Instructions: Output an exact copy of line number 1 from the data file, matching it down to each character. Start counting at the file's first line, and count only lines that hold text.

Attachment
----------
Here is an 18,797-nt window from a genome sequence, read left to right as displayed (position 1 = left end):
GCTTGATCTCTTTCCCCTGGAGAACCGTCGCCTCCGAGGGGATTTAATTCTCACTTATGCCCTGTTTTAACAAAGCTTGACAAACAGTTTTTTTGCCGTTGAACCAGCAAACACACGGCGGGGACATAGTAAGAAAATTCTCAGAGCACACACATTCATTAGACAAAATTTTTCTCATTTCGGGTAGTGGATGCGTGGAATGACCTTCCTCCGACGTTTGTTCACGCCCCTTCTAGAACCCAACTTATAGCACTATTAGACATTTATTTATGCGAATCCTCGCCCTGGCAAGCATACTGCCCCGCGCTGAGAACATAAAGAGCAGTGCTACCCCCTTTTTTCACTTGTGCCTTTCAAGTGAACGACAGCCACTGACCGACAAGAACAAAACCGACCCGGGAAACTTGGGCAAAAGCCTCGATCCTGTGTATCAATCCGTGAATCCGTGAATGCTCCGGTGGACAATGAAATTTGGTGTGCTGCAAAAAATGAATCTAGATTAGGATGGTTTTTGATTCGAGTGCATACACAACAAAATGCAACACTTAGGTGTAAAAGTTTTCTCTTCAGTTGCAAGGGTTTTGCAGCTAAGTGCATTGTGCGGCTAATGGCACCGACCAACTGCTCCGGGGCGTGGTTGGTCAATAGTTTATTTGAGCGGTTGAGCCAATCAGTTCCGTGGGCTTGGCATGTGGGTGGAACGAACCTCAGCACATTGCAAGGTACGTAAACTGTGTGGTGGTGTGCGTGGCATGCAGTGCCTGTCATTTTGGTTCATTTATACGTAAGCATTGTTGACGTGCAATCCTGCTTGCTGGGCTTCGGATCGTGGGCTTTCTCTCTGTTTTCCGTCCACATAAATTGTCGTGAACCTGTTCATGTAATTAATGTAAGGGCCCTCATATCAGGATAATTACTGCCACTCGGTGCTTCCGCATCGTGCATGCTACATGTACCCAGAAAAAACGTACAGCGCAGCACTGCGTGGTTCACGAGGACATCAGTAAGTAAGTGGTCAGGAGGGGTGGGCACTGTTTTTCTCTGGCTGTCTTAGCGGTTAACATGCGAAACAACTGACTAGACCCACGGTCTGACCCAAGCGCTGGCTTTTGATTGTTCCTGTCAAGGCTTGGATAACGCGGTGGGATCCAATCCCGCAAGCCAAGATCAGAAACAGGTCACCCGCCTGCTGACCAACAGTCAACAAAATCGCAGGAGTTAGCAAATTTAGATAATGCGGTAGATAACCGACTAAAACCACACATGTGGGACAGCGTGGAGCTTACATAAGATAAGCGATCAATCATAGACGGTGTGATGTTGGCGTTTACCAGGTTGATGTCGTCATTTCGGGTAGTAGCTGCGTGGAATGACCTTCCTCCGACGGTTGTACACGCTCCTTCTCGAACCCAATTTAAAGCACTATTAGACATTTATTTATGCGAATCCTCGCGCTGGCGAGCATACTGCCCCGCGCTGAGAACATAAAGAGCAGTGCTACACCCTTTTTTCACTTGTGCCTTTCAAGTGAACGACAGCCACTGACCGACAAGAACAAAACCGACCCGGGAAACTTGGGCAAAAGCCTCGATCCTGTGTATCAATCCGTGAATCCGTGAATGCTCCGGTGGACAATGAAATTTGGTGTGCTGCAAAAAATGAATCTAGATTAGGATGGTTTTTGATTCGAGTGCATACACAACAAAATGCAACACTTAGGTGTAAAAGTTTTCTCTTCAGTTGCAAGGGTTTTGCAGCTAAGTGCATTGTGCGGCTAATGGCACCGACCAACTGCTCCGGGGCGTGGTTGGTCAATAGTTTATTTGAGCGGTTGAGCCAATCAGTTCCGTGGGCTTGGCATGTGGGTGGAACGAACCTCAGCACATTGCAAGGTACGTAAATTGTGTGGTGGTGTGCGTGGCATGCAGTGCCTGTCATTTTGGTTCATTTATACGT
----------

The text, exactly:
Here is an 18,797-nt window from a genome sequence, read left to right as displayed (position 1 = left end):